Q3 2021 Small Multifamily Metro Area Cap Rate Trends
- Smaller metro markets continued to outperform larger gateway markets, notching more small multifamily cap rate compression over the year ending in third-quarter 2021.
- For the first time on record, gateway markets did not have the lowest average small multifamily cap rates, reflecting shifting risk perceptions and investor appetites.
- Regionally, West Coast metros posted the lowest small multifamily cap rates in the third quarter of 2021, led by San Diego and Seattle.
Despite a reshuffling of tenant demand brought on by the pandemic, work from home and domestic migration, average performance in the small multifamily sector has consistently improved following the initial COVID-19 shutdown. According to the latest Arbor Small Multifamily Investment Trends Report, Q3 2021 small multifamily cap rates averaged 5.2% through the third quarter of 2021, nearing their all-time low.
For this briefing, small multifamily data are explored at the Metropolitan Statistical Area (MSA) level, reported individually and aggregated into like-kind metro tiers.
Non-Gateway Markets Outperform
Based on Chandan Economics’ analysis, smaller, non-gateway metro areas with greater renter affordability and higher population growth continued to outperform heading into the final months of 2021.
In a departure from precedent, Tier 2 metros, a collection of eight MSAs that includes Atlanta, Denver, Miami, Minneapolis, Philadelphia, Phoenix, San Diego and Seattle, had the lowest average small multifamily cap rates in the third quarter of 2021, coming in at just 4.8% (Chart 1).
Meanwhile, Tier 1 markets — including Boston, Chicago, Dallas, Houston, Los Angeles, New York, San Francisco and Washington, D.C. — saw average small multifamily cap rates tick up 6 basis points (bps) to 4.9%.
Historically, Tier 1 metros have had the lowest average small multifamily cap rates, as investors tend to view these markets as less risky. Tier 2 metros recording lower average cap rates than Tier 1 metro cap rates reflects evolving momentum. All but one MSA in Tier 2 saw its resident population grow by more than the U.S. average of 6.6% in the past decade. Phoenix and Denver led the way, with 20.4% and 17.1% growth, respectively (Chart 2).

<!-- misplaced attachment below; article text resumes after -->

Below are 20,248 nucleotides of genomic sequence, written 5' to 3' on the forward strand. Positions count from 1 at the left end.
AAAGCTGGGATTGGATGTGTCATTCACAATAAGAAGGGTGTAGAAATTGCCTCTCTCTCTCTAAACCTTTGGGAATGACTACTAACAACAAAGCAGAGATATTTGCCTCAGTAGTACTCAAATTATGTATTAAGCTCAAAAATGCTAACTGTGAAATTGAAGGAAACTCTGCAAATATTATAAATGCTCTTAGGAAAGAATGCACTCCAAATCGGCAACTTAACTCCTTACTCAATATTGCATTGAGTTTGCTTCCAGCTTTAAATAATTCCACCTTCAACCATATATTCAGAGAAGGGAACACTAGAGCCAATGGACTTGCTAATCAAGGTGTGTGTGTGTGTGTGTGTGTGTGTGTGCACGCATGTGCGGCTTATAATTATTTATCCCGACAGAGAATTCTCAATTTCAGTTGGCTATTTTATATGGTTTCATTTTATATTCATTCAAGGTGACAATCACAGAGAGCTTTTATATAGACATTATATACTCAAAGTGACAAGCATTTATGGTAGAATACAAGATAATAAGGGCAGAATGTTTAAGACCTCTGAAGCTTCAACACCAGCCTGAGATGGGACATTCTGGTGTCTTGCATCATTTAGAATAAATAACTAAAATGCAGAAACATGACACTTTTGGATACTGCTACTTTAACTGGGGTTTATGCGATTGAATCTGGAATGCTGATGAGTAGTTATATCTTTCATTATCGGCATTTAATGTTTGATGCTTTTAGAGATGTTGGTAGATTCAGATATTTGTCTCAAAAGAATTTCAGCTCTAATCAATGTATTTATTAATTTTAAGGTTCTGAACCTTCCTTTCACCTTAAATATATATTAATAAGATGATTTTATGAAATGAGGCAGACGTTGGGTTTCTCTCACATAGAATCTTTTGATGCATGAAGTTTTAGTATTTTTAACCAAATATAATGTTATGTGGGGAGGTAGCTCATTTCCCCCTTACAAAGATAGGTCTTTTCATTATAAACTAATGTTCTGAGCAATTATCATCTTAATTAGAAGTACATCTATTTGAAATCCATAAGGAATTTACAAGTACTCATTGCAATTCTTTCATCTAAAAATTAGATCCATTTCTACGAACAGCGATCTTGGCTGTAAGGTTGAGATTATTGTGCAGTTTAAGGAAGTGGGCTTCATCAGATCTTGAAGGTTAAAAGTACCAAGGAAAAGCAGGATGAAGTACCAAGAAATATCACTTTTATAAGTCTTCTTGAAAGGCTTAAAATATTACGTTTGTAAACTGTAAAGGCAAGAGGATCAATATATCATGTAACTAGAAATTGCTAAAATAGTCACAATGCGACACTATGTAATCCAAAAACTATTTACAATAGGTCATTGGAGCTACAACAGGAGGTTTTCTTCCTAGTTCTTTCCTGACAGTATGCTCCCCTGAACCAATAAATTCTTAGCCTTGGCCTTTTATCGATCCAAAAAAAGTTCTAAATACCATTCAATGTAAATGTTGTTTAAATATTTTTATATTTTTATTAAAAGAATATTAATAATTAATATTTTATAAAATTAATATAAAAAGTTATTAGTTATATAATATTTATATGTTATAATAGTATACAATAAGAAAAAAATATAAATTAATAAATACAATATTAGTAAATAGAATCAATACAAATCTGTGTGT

Tier 3 metros, a collection of 34 markets that make up the balance of the top 50 MSAs by resident population, saw cap rates edge down to 5.5% in the third quarter of 2021. Small multifamily cap rates in metropolitan areas outside of the top 50 (“Other”) averaged 5.7% through last quarter — the highest mark of any group.
Yields in Tier 2 metros fell the most, declining 8 bps from second-quarter 2021 (Chart 3). Tier 3 metros followed closely behind, ticking down 3 bps. Meanwhile, Tier 1 and Other metros saw cap rates rise in the third quarter, nudging up by 6 bps and 10 bps, respectively.
Tier 2 and Tier 3 metros saw cap rates decline from a year prior, with cap rate compression of 23 bps and 24 bps, respectively. On the other hand, tier 1 markets saw cap rates rise by 16 bps from a year earlier. Meanwhile, metros outside of the top 50 MSAs saw the most significant average annual cap rate declines through third-quarter 2021, totaling 30 bps.
California Markets See Lowest Cap Rates
In the third quarter of 2021, Chandan Economics tracked 19 MSAs with enough observations to report cap rate estimates for both point-in-time and annual change measurements.
Four metros, including three in California markets, held the lowest average small multifamily cap rates in the country, all coming in at 4.3% through the third quarter (Chart 4). At the other end of the spectrum, Oklahoma City and Cincinnati had the highest tracked small multifamily cap rates, averaging 6.0% each.
Los Angeles was the only tracked metro to observe a year-over-year increase in cap rates, albeit slightly, ticking up by a 1 basis point. Oklahoma City followed next, with cap rates declining by just 7 bps in the year ending third-quarter 2021.
San Antonio led the country in cap rate compression over the past year, shaving off 75 bps. Three other Sun Belt metros follow closely behind, with Phoenix, San Diego and Dallas posting cap rate declines of 60 bps, 47 bps and 45 bps, respectively.
What to Watch
As much as the pandemic has ushered in a new set of risks and opportunities for investors to consider, it has predominantly accelerated trends that were already underway.
Altogether, the Q3 2021 small multifamily cap rates data suggest that Sun Belt markets continue to outperform. Rising investor appetites for assets in the region are bidding down property-level cap rates. Further, Tier 2 metros, largely comprising Sun Belt markets, had the lowest average small multifamily cap rates in the country.
A trend to watch heading into 2022 and beyond is if Tier 2 metros will continue to be viewed as less risky investments than their gateway market counterparts. The COVID-19 disruption disproportionately impacted high-density, expensive metros. Whether shifting risk perceptions are a permanent change or a temporary trend likely to fade as the pandemic recedes will be under the spotlight in the coming year.
 For this analysis, small multifamily properties are defined as assets with valuations less than $15 million and containing less than 50 units.
 All data are based on a Chandan Economics analysis of a sample of multifamily mortgages with original balances less than $7.5 million. MSA level data, especially when reported individually, are subject to smaller sample sizes and have a higher margin of error.